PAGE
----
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Following is an excerpt:
Yuri Kochiyama: Rites of Passage

One of the unspoken rites of paSsage for a third generation Japanese American (Sansei) from the 1970s Los Angeles Asian Movement was to visit the Kochiyama Family in New York City. For many a Sansei getting their feet wet in the Asian Movement, the Kochiyama’s embraced us as family and introduced us into a whirlwind of all kinds of people. The Kochiyama’s apartment might well have been described as “Movement Central.”

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Momotaro/Peach Boy: A Portfolio

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Following is an excerpt:
Momotaro/Peach Boy is a portfolio of nine prints based on the popular Japanese folk tale about a baby boy who emerges from a giant peach and grows up to become a hero. The prints in this series form the pages of a fictional narrative, inspired by family memories of the forced internment of Japanese Americans and the experiences of Japanese American GIs in World War II. Each of the prints incorporate photographs of my father, grandfather and son, as well as cartoon characters, material from the National Archives, traditional Japanese motifs and illustrations appropriated from magazines and children’s books.

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My Winter Travels on the Sea

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Following is an excerpt:
Boat—a tool for my journey on the sea and also my second oceanic ancestor. I never imagined that I would ever travel alone on the sea. In the beginning I just wanted to rebel against my parents because they stopped me from studying in Taiwan. Further, it had always been my childhood dream, inspired by my youngest great-uncle, to travel alone on the waters. Rebellion was not something easy on our island within the tribe I belonged, despite my being the only son of my father. However . . . .

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Second Generation Asian America: Inheriting the Movement

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Each generation of Asian Americans faces its unique set of alienations: invidious stereotypes resulting in a unique double-consciousness. Such “two-ness” was akin to the conflicted feelings of generations of African Americans whose worth was earlier measured through the eyes of others, as W.E.B. Du Bois points out.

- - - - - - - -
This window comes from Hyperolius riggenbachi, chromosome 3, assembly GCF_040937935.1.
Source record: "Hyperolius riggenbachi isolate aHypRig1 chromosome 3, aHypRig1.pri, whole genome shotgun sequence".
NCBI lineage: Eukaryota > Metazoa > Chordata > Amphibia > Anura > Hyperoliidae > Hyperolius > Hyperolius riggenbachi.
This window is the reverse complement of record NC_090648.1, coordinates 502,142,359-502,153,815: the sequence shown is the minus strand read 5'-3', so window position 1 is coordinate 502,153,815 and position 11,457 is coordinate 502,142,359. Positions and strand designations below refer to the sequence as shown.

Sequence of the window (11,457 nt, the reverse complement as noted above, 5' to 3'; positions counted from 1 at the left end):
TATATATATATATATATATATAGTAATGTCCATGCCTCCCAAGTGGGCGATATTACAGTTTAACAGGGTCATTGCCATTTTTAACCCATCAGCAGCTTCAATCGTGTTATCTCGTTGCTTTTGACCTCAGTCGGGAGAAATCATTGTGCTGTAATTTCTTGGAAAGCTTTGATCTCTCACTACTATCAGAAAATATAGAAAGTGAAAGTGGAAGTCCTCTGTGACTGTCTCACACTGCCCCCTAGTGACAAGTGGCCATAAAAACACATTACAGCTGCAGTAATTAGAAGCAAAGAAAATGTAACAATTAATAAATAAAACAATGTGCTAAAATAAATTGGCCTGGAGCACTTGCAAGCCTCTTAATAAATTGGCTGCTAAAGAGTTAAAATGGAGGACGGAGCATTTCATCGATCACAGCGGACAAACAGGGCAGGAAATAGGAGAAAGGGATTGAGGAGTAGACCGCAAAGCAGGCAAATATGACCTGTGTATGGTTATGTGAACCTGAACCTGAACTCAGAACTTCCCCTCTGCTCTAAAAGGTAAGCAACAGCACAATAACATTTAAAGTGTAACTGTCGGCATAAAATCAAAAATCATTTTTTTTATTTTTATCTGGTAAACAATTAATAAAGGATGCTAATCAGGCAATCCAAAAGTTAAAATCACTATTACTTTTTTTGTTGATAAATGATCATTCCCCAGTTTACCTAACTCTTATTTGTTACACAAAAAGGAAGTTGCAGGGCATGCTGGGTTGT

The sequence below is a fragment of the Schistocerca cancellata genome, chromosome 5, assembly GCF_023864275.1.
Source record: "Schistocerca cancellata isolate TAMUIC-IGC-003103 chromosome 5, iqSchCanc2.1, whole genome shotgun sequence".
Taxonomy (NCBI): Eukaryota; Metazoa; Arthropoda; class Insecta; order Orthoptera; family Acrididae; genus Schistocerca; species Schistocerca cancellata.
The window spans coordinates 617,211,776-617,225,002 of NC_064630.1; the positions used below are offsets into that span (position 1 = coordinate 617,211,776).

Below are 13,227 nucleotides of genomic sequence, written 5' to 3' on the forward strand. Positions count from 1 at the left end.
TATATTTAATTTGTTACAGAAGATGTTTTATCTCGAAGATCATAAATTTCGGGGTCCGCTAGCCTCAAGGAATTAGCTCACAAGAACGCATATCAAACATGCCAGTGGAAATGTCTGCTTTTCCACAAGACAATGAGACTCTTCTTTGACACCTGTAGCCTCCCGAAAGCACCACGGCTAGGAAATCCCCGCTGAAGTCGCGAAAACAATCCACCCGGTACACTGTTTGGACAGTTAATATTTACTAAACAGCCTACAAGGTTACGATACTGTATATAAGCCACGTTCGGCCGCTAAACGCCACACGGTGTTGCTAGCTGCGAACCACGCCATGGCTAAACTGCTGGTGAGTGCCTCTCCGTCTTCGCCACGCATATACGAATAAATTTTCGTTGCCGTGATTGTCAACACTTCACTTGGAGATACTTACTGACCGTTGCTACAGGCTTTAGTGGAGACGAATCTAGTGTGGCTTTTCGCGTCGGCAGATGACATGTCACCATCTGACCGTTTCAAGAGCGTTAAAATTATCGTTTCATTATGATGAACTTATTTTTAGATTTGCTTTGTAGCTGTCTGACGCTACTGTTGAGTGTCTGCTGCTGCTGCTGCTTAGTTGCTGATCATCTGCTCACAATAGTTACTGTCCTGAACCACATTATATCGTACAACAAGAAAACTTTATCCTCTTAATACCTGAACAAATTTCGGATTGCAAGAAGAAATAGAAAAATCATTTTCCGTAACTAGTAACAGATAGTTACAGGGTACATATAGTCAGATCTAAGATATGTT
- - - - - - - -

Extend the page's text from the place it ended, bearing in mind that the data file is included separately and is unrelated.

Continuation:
For Asian Americans, such stereotypes included that of the perpetual foreigner, model minority, job-stealer, and alien, which have recurred during generations and waves of immigration. Other names — entitled, whitewashed, ghetto, terrorist — are newer. These perceptions made by others had also created a sensation of “double-consciousness” among Asian Americans.

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The University of Pennsylvania’s Asian American Studies Program: Reflections

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Following is an excerpt:
Eiichiro Azuma

In March of 2013, the University of Pennsylvania’s Asian American Studies (ASAM) celebrated its fifteenth-year anniversary. We are a small but vibrant ethnic studies program that not only mirrors the traditional ethnic studies vision of uniting scholarship, student activism and community service, but also endeavors to constantly adapt to the shifting intellectual needs of UPenn’s undergraduate student body. Our inception was inseparable from student activism and community support back in the late 1980s and early 1990s. Currently, ASAM consists of four standing faculty members with a full-time Associate Director. All faculty are tenured — Grace Kao in Sociology, David Eng and Josephine Park in English, and myself in History. We belong to our respective home departments, as ASAM does not have its own faculty line. Dr. Fariha Khan, a specialist in South Asian American folklore, has a dedicated role as Associate Director, and also teaches core courses for the program. ASAM offers a minor in Asian American Studies, and we have contributed to the diversification of undergraduate curriculum in UPenn’s School of Arts and Sciences. Comprised of those who pursue the minor, our Undergraduate Advisory Board takes the initiative in organizing student-led conferences, lectures, and other events while advising faculty from the student perspective. ASAM has a close partnership with the Pan-Asian American Community House, a student service division that is a part of the Vice Provost for University Life.